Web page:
I recently took my Buick Rainier in for an oil change. I was sitting there minding my own business, playing some stupid game on my phone, when a service tech came in and pulled me off to the side. The water pump was leaking – $100 deductible to fix thanks to my ridiculously expensive extended warranty. However, shit that actually affects the safety of the vehicle – namely the passenger side air bag malfunction they were also checking out – that wouldn't be covered by said ridiculously expensive extended warranty. Nor does the warranty cover the faulty sensor that causes the heat to work intermittently. Total cost to replace two little pieces of plastic? $2,000.00. I passed on the $2,000.00 in repairs temporarily until I can call the warranty people and nag them into covering the issues.
I walked through the doors of the local mall and slowly wandered through store that sold women's clothing and shoes. SHOES. Oh, I love shoes. Especially crazy high heel shoes. For some reason, I feel the need to…um…augment…my vertically-challenged body by torturing my feet with hooker shoes and boots. What do I consider to be hooker footwear? Anything that has a heel 4 1/2" or higher and a skinny heel.
I decided that I was now on a mission to find sassy clothes to go dancing in…specifically a new pair of shoes (so I can practice tripping and falling) and a pencil skirt.
Since I moved to Illinois 13 years ago, the only time I've been able to dance the way I like to dance is at weddings (unless you count when I'm cooking, because I'm usually dancing too). If you ever run into me on the dance floor, you'll want to stay clear – not because I'm going to fall on you (although the possibility does exist if I'm wearing hooker shoes) – but because my hips seem to disconnect from the rest of my body and do their own thing. At a friend's wedding last year, a guy walked up to me on the floor and said if I ever wanted to quit my job, I could make a mint as a stripper because I've got "the moves." I guess there was one advantage to my first apartment in college being above a stripper's apartment, because I had an unusual opportunity to…uh…learn. Then if you consider the years I bartended at a dance club…
After trying on what felt like eleven thousand pairs of shoes and forty billion skirts, I found what I felt would work. Maybe. But, oh my God. I know pencil skirts are supposed to be tight so your stride is shortened and you kind of mince around. But I don't like going out in public wearing yoga pants without a shirt hanging down over my butt, and I'm thinking about wearing this skirt? Made out of stretchy stuff? I finally asked a friend to tell me what she thought (her opinion was not too tight, and she'd know). I'm still going back and forth about wearing this thing without a burka. These really cool hooker shoes would still be visible, right?
But I digress.
After arriving home, I took a look at the receipt from the car dealership. The service tech made sure to note how much the two little "big" repairs were going to cost.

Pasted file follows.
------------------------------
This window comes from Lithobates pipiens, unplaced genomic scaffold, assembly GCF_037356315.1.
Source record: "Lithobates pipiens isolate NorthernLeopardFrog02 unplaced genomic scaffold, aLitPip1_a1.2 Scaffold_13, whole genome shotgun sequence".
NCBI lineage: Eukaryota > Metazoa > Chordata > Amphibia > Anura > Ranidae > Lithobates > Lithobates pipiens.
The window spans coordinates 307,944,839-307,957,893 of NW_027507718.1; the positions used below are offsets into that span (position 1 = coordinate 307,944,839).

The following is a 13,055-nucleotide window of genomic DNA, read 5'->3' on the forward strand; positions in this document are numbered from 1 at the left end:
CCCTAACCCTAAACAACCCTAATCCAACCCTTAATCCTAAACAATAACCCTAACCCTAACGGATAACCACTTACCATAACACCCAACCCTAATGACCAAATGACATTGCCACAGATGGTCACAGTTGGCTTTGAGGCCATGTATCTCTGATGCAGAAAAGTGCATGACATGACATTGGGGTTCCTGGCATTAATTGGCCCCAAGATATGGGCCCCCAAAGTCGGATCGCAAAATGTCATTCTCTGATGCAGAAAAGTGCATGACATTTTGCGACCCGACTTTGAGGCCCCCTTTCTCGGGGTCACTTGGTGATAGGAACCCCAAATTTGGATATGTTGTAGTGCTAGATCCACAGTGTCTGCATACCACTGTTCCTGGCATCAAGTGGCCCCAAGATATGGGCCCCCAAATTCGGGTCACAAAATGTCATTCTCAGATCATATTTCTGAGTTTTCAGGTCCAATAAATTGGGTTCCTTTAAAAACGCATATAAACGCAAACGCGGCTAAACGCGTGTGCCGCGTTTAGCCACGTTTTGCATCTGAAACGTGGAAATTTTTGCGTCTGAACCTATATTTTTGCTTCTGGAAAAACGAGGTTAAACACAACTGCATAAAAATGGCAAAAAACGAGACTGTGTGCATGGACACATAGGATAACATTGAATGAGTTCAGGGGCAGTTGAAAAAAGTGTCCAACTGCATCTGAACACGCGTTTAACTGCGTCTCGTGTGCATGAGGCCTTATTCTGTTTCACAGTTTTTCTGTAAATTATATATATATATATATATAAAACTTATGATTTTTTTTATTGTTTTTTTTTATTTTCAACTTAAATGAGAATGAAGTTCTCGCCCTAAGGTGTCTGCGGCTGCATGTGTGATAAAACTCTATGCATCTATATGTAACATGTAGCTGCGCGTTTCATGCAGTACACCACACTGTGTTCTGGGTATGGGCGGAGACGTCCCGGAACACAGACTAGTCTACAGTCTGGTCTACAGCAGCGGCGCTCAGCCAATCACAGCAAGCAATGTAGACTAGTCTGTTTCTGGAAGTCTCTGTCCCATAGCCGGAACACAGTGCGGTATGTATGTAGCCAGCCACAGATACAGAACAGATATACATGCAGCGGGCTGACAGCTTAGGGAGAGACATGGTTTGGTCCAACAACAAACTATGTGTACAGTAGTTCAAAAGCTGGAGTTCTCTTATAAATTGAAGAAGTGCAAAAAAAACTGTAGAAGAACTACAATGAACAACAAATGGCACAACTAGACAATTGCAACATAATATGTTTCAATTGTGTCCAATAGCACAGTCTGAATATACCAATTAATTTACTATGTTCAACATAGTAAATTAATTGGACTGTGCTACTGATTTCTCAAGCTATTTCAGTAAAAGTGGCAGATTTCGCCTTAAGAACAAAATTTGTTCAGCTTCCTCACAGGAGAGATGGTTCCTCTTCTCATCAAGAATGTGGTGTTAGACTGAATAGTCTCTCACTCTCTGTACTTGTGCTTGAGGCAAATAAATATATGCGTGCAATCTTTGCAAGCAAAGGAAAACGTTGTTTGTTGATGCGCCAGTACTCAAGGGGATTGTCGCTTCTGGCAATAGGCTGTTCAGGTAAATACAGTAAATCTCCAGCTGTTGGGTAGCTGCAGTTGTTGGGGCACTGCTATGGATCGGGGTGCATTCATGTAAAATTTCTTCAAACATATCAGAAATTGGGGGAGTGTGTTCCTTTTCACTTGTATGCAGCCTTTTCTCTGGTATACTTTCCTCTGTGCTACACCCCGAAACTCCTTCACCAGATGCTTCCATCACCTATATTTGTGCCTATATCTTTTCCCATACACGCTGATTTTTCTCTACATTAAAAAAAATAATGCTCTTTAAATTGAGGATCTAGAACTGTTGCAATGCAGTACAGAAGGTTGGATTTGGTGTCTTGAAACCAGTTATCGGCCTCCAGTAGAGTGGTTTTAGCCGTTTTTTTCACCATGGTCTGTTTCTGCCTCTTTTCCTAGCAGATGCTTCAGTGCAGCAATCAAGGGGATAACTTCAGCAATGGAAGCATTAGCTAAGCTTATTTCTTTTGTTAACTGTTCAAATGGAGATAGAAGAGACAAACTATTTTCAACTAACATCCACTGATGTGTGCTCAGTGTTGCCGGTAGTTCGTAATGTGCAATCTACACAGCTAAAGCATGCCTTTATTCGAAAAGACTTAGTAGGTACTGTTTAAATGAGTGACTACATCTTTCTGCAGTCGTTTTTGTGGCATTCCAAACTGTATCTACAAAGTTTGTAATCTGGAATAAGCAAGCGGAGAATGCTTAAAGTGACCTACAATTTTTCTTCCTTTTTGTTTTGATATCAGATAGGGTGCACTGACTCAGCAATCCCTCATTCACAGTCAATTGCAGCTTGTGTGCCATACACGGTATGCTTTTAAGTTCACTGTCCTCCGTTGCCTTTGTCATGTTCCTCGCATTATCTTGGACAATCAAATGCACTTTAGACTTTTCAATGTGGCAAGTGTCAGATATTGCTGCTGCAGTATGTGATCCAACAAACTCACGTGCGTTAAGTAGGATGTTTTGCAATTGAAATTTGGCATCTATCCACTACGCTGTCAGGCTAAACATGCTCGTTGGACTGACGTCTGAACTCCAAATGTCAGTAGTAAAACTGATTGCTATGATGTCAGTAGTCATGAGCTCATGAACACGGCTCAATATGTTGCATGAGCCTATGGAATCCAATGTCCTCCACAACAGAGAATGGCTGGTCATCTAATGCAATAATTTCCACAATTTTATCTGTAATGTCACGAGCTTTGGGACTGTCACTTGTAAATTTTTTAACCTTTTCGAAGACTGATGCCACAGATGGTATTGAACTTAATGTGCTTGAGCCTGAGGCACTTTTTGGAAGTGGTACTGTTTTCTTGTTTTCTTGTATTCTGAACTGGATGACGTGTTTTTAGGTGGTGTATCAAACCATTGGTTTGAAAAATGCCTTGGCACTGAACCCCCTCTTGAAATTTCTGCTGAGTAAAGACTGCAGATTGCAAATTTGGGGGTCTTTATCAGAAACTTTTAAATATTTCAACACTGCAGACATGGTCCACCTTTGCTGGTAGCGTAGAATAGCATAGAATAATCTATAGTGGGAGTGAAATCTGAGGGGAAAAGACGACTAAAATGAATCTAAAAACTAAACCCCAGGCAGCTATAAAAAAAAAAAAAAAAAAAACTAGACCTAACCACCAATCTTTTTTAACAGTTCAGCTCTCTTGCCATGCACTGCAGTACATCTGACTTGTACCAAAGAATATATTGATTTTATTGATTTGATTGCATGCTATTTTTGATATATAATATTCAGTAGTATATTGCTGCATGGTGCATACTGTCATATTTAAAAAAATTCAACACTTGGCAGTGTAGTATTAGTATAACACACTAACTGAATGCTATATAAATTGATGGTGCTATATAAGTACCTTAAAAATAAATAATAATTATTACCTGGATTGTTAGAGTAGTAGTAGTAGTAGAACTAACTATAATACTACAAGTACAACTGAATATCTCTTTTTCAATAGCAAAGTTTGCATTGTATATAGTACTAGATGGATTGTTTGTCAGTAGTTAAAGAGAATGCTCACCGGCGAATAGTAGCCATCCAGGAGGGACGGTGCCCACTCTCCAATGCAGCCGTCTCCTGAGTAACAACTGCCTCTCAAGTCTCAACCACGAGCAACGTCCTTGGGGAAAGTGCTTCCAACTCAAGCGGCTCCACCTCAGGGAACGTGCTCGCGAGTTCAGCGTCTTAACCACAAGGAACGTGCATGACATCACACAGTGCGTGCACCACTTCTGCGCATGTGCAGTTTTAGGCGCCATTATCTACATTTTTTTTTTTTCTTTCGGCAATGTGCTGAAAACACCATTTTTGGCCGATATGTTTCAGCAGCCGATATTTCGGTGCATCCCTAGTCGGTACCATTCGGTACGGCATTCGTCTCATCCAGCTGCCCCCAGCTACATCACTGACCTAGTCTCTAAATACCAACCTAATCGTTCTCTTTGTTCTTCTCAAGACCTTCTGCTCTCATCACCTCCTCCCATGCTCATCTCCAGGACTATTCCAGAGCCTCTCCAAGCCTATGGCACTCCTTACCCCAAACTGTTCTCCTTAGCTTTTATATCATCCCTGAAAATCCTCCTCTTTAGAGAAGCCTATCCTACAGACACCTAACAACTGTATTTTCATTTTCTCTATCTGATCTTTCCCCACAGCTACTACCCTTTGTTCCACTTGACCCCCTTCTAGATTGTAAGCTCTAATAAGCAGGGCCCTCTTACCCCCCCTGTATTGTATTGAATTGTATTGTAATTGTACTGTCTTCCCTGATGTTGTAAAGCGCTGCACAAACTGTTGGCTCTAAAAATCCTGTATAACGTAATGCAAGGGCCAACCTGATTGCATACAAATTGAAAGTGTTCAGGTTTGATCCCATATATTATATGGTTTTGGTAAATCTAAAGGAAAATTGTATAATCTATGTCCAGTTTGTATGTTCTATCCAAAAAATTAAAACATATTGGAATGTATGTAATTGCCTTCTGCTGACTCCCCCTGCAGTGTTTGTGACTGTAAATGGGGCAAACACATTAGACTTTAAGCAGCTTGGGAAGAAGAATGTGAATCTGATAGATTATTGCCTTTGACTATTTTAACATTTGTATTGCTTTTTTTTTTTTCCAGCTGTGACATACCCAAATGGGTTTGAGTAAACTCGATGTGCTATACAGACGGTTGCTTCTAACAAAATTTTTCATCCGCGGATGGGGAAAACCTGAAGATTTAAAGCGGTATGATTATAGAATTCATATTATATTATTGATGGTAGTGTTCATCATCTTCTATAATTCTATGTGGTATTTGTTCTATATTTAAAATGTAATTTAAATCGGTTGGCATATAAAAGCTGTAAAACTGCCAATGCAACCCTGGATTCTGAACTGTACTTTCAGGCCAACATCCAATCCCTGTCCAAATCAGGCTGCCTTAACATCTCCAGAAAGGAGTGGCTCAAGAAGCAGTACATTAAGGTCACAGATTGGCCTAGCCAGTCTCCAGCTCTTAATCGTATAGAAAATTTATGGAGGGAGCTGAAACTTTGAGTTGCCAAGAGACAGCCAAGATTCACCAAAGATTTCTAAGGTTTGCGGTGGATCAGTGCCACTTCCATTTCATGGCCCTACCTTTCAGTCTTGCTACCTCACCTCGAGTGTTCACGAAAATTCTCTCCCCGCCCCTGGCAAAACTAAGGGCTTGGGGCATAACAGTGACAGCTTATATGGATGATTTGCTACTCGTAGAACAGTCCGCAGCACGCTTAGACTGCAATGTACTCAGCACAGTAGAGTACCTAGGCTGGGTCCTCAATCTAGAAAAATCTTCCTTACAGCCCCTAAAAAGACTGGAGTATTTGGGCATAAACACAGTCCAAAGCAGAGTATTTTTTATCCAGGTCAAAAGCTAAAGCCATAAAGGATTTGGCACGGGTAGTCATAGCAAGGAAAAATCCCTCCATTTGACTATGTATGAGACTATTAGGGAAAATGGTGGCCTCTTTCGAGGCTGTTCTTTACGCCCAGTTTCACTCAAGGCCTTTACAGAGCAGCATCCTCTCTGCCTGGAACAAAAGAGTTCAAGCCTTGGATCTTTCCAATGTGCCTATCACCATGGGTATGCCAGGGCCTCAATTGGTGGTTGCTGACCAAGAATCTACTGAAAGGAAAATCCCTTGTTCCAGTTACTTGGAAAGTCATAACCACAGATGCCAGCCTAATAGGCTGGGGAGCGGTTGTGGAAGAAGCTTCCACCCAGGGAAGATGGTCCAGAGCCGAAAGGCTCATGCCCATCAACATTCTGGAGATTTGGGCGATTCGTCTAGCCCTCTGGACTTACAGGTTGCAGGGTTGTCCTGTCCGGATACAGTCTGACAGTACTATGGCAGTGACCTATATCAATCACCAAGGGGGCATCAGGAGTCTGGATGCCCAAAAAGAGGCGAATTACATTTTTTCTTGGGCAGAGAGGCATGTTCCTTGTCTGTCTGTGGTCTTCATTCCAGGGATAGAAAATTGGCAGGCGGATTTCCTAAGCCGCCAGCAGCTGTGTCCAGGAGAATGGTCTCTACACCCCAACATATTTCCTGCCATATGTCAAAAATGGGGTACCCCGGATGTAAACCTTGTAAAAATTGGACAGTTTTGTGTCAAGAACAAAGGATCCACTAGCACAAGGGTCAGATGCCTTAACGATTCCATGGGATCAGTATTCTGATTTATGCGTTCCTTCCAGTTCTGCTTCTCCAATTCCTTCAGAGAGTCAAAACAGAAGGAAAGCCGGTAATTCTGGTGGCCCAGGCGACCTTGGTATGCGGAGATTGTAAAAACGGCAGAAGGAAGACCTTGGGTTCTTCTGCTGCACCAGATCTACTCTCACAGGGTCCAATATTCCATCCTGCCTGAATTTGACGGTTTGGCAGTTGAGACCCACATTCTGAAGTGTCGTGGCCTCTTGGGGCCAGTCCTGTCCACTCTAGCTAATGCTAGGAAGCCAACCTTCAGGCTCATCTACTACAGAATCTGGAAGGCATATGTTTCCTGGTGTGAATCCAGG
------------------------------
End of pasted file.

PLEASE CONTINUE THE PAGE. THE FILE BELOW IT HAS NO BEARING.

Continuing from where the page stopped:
And then he gave me a senior citizen discount. A. SENIOR. CITIZEN. DISCOUNT. Umm….According to my birth certificate, I'm 39. No gray hair (that's visible anyway, and it's going to stay that way until I die), no wrinkles (that I claim). So WTF?
I actually got lucky the first time out on this latest recipe, which almost never happens to me when it comes to bread. Usually I have to dump at least gelatinous lump in the trash before I get edible results. So yay me.
I have never liked that nasty spongy white bread in the grocery stores; Mom always got our bread from a local bakery so I always knew what good bread was. As I got older, I got totally away from white bread altogether after discovering the taste and texture of multigrain and other specialty breads. One bread I've been missing is oatmeal bread. I've had some chickenscratched notes for a while now but hadn't felt like creating yet another bread failure. Not this time!
Crusty crust, soft and slightly sweet interior. Yum. Make yourself a sandwich – I sure did.
1 cup milk (I used skim because it's all I ever have in the house)
1/2 cup gluten-free oats
3/4 cup warm water
1 tbsp active dry yeast
3 tbsp honey
2 tbsp grapeseed oil (use canola if you don' t have/can't get grapeseed)
1/2 cup brown rice flour
1/4 cup sorghum flour
1/2 cup tapioca flour
1/2 cup cornstarch
1/4 cup millet flour
1/4 amaranth flour
2 tsp xanthan gum
1 tsp kosher salt
Eggwash and more dry oatmeal (if desired)
Heat the milk until hot, but not boiling, either in a microwave or a saucepan on the stove. Remove from the heat source and stir in the oats. Set aside to cool.
In a stand mixer bowl, add the yeast, 1 tsp of the honey, and the warm water. Allow the yeast to bloom, then add the rest of the honey, the grapeseed oil, and the oatmeal mixture and combine.
In another bowl, stir together the brown rice flour, sorghum flour, tapioca flour, cornstarch, millet flour, amaranth flour, xanthan gum and salt.
With the mixer set on low, slowly add the flour mixture to the wet ingredients. Use a rubber scraper to scrape all the flour off the sides of the bowl. Continue to beat until all the flour is incorporated. While the mixer is running, prepare a loaf pan (I use a 4×8 pan but use what you have) with cooking spray or more of the grapeseed oil. Pour the bread dough into the pan and cover it with a piece of plastic wrap that has been lightly coated with cooking spray. Place the pan in a warm place to rise for 60 minutes.
When the dough has risen, heat the oven to 375 degrees. Remove the plastic wrap and place the pan in the oven. Bake for 30 minutes; bring the bread out of the oven, brush it with egg wash, sprinkle with oatmeal, and return to the oven for another 30 minutes. Remove from the oven and allow to cool for 15 minutes before removing the bread from the pan and placing it on a wire rack to cool the rest of the way.